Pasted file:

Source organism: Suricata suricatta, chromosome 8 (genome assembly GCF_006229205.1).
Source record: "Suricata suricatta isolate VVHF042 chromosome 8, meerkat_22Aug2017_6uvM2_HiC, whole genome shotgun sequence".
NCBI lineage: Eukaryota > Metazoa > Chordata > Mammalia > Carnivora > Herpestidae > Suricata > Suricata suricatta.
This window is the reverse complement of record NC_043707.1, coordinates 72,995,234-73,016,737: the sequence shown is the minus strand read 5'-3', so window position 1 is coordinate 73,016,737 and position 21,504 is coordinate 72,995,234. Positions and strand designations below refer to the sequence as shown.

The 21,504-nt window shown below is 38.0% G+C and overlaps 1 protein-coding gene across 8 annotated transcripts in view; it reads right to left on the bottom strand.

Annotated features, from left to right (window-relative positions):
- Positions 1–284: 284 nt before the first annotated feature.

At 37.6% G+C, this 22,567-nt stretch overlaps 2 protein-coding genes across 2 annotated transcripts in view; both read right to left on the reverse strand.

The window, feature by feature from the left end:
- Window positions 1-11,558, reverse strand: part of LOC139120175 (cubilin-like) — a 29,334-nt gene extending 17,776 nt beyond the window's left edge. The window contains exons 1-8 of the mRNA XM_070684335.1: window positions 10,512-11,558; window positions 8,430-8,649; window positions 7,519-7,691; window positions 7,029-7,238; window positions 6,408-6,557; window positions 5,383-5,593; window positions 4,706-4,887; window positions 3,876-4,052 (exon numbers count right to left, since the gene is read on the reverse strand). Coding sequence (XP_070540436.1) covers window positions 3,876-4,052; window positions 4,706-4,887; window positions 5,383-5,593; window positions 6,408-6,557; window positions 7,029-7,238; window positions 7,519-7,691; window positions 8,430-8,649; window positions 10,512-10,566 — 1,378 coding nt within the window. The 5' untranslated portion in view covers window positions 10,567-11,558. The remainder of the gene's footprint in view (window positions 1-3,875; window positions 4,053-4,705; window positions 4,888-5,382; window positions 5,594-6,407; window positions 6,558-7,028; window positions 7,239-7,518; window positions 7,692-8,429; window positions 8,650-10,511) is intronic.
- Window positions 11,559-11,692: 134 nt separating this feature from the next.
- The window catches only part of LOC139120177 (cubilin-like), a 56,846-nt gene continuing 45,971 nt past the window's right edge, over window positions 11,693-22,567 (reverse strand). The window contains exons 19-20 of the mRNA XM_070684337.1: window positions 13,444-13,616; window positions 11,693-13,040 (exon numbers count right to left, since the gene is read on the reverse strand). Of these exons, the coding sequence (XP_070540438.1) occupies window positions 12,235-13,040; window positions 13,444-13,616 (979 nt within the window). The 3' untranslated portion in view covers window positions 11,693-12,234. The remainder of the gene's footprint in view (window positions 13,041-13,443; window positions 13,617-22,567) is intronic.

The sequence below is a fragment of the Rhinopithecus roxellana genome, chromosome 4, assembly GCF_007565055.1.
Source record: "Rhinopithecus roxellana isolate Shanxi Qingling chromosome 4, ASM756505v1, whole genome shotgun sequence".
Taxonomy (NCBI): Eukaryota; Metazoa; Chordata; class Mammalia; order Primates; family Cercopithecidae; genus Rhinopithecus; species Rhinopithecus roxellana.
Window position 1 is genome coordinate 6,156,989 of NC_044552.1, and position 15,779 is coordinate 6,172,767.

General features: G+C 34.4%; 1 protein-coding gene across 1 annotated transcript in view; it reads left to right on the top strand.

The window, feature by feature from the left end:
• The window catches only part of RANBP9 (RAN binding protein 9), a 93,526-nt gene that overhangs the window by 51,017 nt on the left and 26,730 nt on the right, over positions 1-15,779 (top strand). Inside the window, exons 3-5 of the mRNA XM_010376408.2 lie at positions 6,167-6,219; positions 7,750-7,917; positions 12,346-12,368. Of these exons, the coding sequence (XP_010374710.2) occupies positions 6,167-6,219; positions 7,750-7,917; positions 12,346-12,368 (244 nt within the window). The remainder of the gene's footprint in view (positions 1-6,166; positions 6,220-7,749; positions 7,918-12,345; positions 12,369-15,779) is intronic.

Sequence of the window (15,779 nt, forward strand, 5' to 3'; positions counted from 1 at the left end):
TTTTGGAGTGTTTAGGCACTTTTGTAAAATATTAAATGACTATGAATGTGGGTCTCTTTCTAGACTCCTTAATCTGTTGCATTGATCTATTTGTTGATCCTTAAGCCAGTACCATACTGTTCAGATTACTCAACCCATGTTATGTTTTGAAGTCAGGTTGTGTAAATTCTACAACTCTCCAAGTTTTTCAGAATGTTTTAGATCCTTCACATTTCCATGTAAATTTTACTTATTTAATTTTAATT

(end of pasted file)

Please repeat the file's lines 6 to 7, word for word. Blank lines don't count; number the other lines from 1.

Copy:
Annotated features, from left to right (window-relative positions):
- Positions 1–284: 284 nt before the first annotated feature.